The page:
Seeing the wood for the trees

When installing a woodburner it’s important to consider what you’re going to burn in it, especially given the Government’s increased determination to clamp down on the use of ‘unsuitable’ fuel. Stephen Talbot of Logs Direct explains further

a real fire to come home to,” and this shows why including a woodburner, a multi-fuel appliance, or an open fire in your self-build is a massively popular option. Experts even suggest that a woodburner adds 5 per cent to the value of a home. But what do you need to know, if you want to live a lifestyle that includes curling up in front of real flames with a glass of red or a good book? One of the key things to note, as of last autumn, is that politicians are closely monitoring the environmental impacts of woodburners. This may seem strange when a woodburner, burning sustainably sourced wood, is considered an environmentally friendly appliance – providing heat from a carbon-neutral fuel. Woodburners and multi-fuel appliances are also around 80 per cent efficient, so where does the problem lie? The answer to that is often, lack of knowledge. Those fitting or inheriting woodburning appliances do not always understand how to operate them correctly. Logs Direct’s survey found 77 per cent of people admit to having “no idea how to light a fire in a woodburning stove.” While the practicalities often fox homeowners, buying the wrong wood also leads them astray. There has been too much temptation to buy ‘dry logs’, ‘seasoned logs’ and ‘cheap logs’ from farm gates and local stores, not to mention using wood chopped up in our own gardens. The terminology surrounding logs has been too vague and confusing, resulting in many homes burning the wrong sort of wood – wood that is freshly cut, not fully ‘seasoned’ and wet. Burning moisture-laden logs leads to many problems, including the ‘smog’ that Mayor of London, Sadiq Khan, has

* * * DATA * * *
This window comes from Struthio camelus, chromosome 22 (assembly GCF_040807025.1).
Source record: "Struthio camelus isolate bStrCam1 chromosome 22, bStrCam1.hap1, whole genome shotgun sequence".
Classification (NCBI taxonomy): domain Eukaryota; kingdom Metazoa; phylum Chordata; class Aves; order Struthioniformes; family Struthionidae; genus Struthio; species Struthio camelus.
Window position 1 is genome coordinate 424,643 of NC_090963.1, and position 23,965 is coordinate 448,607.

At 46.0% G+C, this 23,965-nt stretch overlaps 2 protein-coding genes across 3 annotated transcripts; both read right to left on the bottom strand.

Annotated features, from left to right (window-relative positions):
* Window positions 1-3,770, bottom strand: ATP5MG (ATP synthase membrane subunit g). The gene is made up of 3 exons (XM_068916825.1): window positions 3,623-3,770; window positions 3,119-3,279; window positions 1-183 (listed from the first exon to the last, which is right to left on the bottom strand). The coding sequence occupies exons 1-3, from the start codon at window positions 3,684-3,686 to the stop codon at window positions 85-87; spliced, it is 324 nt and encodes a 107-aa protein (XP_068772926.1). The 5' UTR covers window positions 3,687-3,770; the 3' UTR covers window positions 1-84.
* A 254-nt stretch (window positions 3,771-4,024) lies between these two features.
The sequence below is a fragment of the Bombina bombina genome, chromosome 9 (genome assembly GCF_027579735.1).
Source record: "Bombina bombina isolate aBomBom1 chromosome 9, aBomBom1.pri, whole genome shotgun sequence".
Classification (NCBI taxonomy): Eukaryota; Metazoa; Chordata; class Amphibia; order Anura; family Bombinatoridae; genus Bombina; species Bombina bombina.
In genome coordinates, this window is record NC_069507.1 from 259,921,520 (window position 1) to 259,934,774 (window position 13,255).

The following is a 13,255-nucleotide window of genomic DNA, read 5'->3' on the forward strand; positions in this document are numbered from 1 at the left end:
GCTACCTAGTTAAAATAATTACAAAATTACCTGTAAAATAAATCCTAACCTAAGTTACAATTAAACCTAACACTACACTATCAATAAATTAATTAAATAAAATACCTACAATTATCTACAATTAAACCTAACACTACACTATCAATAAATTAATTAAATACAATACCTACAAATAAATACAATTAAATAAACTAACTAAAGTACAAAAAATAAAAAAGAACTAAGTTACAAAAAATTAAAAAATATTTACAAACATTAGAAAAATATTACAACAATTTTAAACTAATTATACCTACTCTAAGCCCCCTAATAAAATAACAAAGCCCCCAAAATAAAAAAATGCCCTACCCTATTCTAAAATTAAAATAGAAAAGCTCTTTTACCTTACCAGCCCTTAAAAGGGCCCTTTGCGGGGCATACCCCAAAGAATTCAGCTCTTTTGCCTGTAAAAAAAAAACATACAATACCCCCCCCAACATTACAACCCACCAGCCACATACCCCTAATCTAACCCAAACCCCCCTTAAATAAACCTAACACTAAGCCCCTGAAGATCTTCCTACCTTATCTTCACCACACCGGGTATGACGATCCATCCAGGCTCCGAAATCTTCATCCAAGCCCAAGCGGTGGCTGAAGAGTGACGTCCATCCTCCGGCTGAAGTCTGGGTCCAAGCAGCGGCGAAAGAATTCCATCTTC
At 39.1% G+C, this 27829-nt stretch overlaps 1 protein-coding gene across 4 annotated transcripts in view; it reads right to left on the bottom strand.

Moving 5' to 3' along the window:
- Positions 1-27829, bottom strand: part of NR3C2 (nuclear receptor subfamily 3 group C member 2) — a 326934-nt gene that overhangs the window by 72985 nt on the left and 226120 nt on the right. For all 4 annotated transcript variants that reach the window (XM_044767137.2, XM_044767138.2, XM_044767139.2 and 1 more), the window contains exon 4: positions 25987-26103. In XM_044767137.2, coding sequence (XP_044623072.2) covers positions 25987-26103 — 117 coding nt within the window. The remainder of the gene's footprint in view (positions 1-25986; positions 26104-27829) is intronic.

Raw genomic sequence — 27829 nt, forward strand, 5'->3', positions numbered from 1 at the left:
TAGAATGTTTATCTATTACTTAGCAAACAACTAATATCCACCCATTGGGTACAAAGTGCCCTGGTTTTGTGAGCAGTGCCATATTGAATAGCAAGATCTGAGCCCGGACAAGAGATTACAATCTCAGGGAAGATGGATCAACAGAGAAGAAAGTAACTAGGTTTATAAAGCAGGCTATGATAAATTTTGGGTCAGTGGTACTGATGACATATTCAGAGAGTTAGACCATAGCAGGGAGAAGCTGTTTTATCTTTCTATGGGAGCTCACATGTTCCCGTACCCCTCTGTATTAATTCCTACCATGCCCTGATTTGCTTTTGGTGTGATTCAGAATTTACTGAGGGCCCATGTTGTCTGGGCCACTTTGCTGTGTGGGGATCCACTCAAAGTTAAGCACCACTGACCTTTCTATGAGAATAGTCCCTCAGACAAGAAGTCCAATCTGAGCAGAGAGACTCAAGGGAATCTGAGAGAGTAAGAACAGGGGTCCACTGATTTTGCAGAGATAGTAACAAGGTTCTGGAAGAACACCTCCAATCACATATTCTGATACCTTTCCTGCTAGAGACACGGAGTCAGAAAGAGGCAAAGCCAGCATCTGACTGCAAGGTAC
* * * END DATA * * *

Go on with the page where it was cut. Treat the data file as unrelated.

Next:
A march/april 2018

ccording to research conducted by Logs Direct, 79 per cent of Brits believe there’s “nothing like

highlighted. A seasoned log should have spent at least one summer and a spring, or much longer for hardwood, drying out, off the ground and facing the prevailing wind. Few buyers can have the peace of mind of knowing this has been the case. Many of those burning freshly-cut wood are using logs with a moisture content of 80-90 per cent. The result is an inefficient burn, spitting, acrid smoke and the release of tar vapour into the flue or chimney, where it condenses and forms highly combustible creosote deposits, or causes acidic corrosion on stainless steel flue liners. Harmful emissions, chimney fires and the invalidation of appliance warranties can be the hard lessons to be learned by those not burning kiln-dried wood, in which the moisture content is a safe 20-25 per cent, or less. It also means more logs having to be bought. The heat output of an ‘unseasoned’ log is only a third of that of a kiln-dried alternative, emitting 1 kWh per kilogram of heat, rather than 4.5 kWh. Buying unseasoned wood is a false economy, and it also increases the storage space required.

NEW CERTIFICATION The Government has tackled the wet wood issue, after consultation with experts like Logs Direct, HETAS and the Stove Industry Alliance. A new certification mark – Woodsure – has been launched, and new ‘ready to burn’ terminology introduced, to quickly direct consumers to the correct wood to buy. Wood suppliers using the new Woodsure mark have their wood regularly tested and audited and homeowners should focus hard on checking for this mark, as Environmental Health Officers will now be keenly monitoring emissions. Burning wood ripped out from a

property under renovation could also land

The heat output of an ‘unseasoned’ log is only a third of that of a kiln-dried alternative

you in hot water. Much of the wood used in properties built before 2004 is painted and varnished MDF, treated with Chromated Copper Arsenic (CCA) preservative, which releases harmful pollutants when burnt. Again, this can damage your appliance and could result in you incurring a big fine. 57

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